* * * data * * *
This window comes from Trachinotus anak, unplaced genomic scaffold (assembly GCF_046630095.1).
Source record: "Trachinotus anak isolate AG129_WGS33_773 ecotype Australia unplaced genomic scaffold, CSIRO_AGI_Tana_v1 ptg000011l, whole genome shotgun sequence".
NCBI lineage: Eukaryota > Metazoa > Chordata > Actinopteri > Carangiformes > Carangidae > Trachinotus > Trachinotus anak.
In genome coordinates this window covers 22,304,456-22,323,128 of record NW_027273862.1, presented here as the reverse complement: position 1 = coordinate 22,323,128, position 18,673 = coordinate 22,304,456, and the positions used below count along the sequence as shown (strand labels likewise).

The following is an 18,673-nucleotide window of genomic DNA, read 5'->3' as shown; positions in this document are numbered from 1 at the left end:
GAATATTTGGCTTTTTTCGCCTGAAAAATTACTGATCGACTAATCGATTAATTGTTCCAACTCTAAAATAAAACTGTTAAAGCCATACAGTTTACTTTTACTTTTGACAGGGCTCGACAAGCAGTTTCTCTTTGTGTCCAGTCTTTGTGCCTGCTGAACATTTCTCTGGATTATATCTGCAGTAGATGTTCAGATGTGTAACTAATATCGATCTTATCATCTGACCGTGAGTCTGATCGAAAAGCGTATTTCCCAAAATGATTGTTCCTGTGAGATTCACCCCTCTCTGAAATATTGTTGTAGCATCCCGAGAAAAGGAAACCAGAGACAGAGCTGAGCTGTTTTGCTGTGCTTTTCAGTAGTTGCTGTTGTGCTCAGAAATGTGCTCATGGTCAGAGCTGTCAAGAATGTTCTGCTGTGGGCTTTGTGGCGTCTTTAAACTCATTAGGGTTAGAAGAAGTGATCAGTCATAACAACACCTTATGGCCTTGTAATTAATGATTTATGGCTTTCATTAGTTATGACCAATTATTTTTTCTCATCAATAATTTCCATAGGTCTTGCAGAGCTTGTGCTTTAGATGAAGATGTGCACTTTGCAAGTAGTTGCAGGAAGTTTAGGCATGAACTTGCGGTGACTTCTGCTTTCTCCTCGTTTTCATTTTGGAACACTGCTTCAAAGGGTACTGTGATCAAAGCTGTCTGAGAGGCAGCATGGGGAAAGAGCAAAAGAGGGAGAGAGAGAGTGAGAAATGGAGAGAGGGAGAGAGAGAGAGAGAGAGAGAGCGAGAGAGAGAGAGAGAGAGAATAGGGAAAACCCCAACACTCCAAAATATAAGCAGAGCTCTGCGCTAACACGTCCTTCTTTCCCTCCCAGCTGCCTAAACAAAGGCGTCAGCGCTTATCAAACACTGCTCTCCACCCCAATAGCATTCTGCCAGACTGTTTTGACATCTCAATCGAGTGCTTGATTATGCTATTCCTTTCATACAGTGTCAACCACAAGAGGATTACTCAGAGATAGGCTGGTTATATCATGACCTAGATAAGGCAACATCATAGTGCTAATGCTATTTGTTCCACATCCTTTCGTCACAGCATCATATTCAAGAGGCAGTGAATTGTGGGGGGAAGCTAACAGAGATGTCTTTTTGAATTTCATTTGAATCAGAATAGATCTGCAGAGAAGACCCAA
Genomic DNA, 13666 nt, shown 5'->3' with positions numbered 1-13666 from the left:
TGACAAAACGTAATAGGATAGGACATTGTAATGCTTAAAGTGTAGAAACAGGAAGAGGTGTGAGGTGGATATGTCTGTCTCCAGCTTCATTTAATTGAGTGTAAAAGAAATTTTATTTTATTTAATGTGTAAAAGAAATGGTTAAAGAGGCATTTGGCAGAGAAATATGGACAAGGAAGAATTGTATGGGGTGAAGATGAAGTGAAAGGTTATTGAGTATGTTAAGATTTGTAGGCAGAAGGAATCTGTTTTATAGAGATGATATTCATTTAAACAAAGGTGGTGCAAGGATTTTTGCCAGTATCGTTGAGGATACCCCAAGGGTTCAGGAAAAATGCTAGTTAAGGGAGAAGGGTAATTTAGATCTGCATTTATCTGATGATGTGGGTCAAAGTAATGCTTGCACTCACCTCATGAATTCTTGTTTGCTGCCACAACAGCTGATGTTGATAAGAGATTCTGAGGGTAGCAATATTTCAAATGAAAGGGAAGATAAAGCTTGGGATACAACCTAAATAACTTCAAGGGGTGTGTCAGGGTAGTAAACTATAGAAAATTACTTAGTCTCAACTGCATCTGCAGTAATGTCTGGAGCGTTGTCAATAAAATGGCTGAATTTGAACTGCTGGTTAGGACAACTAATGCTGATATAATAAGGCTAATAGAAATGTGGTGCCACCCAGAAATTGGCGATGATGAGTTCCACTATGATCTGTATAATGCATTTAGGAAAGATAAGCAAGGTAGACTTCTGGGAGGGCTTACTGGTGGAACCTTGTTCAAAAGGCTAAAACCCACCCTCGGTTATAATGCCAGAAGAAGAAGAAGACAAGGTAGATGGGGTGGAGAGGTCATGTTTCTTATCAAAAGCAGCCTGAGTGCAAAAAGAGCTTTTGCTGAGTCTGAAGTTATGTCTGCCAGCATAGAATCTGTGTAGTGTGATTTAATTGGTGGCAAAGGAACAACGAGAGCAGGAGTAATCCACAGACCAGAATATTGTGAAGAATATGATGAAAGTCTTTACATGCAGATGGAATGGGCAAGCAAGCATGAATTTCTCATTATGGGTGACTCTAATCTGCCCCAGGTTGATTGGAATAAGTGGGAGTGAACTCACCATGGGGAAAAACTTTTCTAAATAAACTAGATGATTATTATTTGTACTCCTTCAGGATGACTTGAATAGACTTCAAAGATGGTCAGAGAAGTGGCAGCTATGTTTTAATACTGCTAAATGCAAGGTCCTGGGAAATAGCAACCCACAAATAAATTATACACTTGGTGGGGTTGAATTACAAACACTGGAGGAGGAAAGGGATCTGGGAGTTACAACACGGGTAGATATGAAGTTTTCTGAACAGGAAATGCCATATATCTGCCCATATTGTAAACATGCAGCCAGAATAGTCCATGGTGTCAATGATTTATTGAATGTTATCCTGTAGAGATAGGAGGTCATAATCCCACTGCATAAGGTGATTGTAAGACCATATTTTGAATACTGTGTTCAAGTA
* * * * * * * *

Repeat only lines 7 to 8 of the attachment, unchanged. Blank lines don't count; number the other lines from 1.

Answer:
Genomic DNA, 13666 nt, shown 5'->3' with positions numbered 1-13666 from the left:
TGACAAAACGTAATAGGATAGGACATTGTAATGCTTAAAGTGTAGAAACAGGAAGAGGTGTGAGGTGGATATGTCTGTCTCCAGCTTCATTTAATTGAGTGTAAAAGAAATTTTATTTTATTTAATGTGTAAAAGAAATGGTTAAAGAGGCATTTGGCAGAGAAATATGGACAAGGAAGAATTGTATGGGGTGAAGATGAAGTGAAAGGTTATTGAGTATGTTAAGATTTGTAGGCAGAAGGAATCTGTTTTATAGAGATGATATTCATTTAAACAAAGGTGGTGCAAGGATTTTTGCCAGTATCGTTGAGGATACCCCAAGGGTTCAGGAAAAATGCTAGTTAAGGGAGAAGGGTAATTTAGATCTGCATTTATCTGATGATGTGGGTCAAAGTAATGCTTGCACTCACCTCATGAATTCTTGTTTGCTGCCACAACAGCTGATGTTGATAAGAGATTCTGAGGGTAGCAATATTTCAAATGAAAGGGAAGATAAAGCTTGGGATACAACCTAAATAACTTCAAGGGGTGTGTCAGGGTAGTAAACTATAGAAAATTACTTAGTCTCAACTGCATCTGCAGTAATGTCTGGAGCGTTGTCAATAAAATGGCTGAATTTGAACTGCTGGTTAGGACAACTAATGCTGATATAATAAGGCTAATAGAAATGTGGTGCCACCCAGAAATTGGCGATGATGAGTTCCACTATGATCTGTATAATGCATTTAGGAAAGATAAGCAAGGTAGACTTCTGGGAGGGCTTACTGGTGGAACCTTGTTCAAAAGGCTAAAACCCACCCTCGGTTATAATGCCAGAAGAAGAAGAAGACAAGGTAGATGGGGTGGAGAGGTCATGTTTCTTATCAAAAGCAGCCTGAGTGCAAAAAGAGCTTTTGCTGAGTCTGAAGTTATGTCTGCCAGCATAGAATCTGTGTAGTGTGATTTAATTGGTGGCAAAGGAACAACGAGAGCAGGAGTAATCCACAGACCAGAATATTGTGAAGAATATGATGAAAGTCTTTACATGCAGATGGAATGGGCAAGCAAGCATGAATTTCTCATTATGGGTGACTCTAATCTGCCCCAGGTTGATTGGAATAAGTGGGAGTGAACTCACCATGGGGAAAAACTTTTCTAAATAAACTAGATGATTATTATTTGTACTCCTTCAGGATGACTTGAATAGACTTCAAAGATGGTCAGAGAAGTGGCAGCTATGTTTTAATACTGCTAAATGCAAGGTCCTGGGAAATAGCAACCCACAAATAAATTATACACTTGGTGGGGTTGAATTACAAACACTGGAGGAGGAAAGGGATCTGGGAGTTACAACACGGGTAGATATGAAGTTTTCTGAACAGGAAATGCCATATATCTGCCCATATTGTAAACATGCAGCCAGAATAGTCCATGGTGTCAATGATTTATTGAATGTTATCCTGTAGAGATAGGAGGTCATAATCCCACTGCATAAGGTGATTGTAAGACCATATTTTGAATACTGTGTTCAAGTA